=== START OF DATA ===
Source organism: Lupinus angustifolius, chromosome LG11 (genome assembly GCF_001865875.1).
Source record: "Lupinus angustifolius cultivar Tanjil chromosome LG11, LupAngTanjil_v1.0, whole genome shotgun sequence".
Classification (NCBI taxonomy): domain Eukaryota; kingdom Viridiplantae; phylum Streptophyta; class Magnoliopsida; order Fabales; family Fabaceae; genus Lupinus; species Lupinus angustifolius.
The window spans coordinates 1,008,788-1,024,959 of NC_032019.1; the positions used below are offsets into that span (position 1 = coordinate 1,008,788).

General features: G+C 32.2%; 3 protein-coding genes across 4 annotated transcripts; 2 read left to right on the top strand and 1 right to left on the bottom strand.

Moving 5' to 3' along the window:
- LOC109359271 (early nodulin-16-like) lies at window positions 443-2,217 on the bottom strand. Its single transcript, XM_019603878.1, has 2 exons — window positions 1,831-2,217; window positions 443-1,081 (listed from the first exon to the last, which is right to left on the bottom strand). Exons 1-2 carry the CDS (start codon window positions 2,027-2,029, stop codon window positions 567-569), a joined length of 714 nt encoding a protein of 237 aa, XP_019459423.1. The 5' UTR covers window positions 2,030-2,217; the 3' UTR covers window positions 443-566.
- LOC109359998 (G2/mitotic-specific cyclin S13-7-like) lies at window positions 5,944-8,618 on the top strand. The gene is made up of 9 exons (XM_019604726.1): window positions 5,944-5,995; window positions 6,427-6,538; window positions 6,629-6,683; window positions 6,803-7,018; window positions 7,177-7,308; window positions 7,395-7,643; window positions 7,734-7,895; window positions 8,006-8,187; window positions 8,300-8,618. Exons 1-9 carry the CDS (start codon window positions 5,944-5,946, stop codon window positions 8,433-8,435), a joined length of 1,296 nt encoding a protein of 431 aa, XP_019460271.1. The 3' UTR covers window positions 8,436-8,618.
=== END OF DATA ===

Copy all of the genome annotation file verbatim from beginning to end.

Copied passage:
Source organism: Lupinus angustifolius, chromosome LG11 (genome assembly GCF_001865875.1).
Source record: "Lupinus angustifolius cultivar Tanjil chromosome LG11, LupAngTanjil_v1.0, whole genome shotgun sequence".
Classification (NCBI taxonomy): domain Eukaryota; kingdom Viridiplantae; phylum Streptophyta; class Magnoliopsida; order Fabales; family Fabaceae; genus Lupinus; species Lupinus angustifolius.
The window spans coordinates 1,008,788-1,024,959 of NC_032019.1; the positions used below are offsets into that span (position 1 = coordinate 1,008,788).

General features: G+C 32.2%; 3 protein-coding genes across 4 annotated transcripts; 2 read left to right on the top strand and 1 right to left on the bottom strand.

Moving 5' to 3' along the window:
- LOC109359271 (early nodulin-16-like) lies at window positions 443-2,217 on the bottom strand. Its single transcript, XM_019603878.1, has 2 exons — window positions 1,831-2,217; window positions 443-1,081 (listed from the first exon to the last, which is right to left on the bottom strand). Exons 1-2 carry the CDS (start codon window positions 2,027-2,029, stop codon window positions 567-569), a joined length of 714 nt encoding a protein of 237 aa, XP_019459423.1. The 5' UTR covers window positions 2,030-2,217; the 3' UTR covers window positions 443-566.
- LOC109359998 (G2/mitotic-specific cyclin S13-7-like) lies at window positions 5,944-8,618 on the top strand. The gene is made up of 9 exons (XM_019604726.1): window positions 5,944-5,995; window positions 6,427-6,538; window positions 6,629-6,683; window positions 6,803-7,018; window positions 7,177-7,308; window positions 7,395-7,643; window positions 7,734-7,895; window positions 8,006-8,187; window positions 8,300-8,618. Exons 1-9 carry the CDS (start codon window positions 5,944-5,946, stop codon window positions 8,433-8,435), a joined length of 1,296 nt encoding a protein of 431 aa, XP_019460271.1. The 3' UTR covers window positions 8,436-8,618.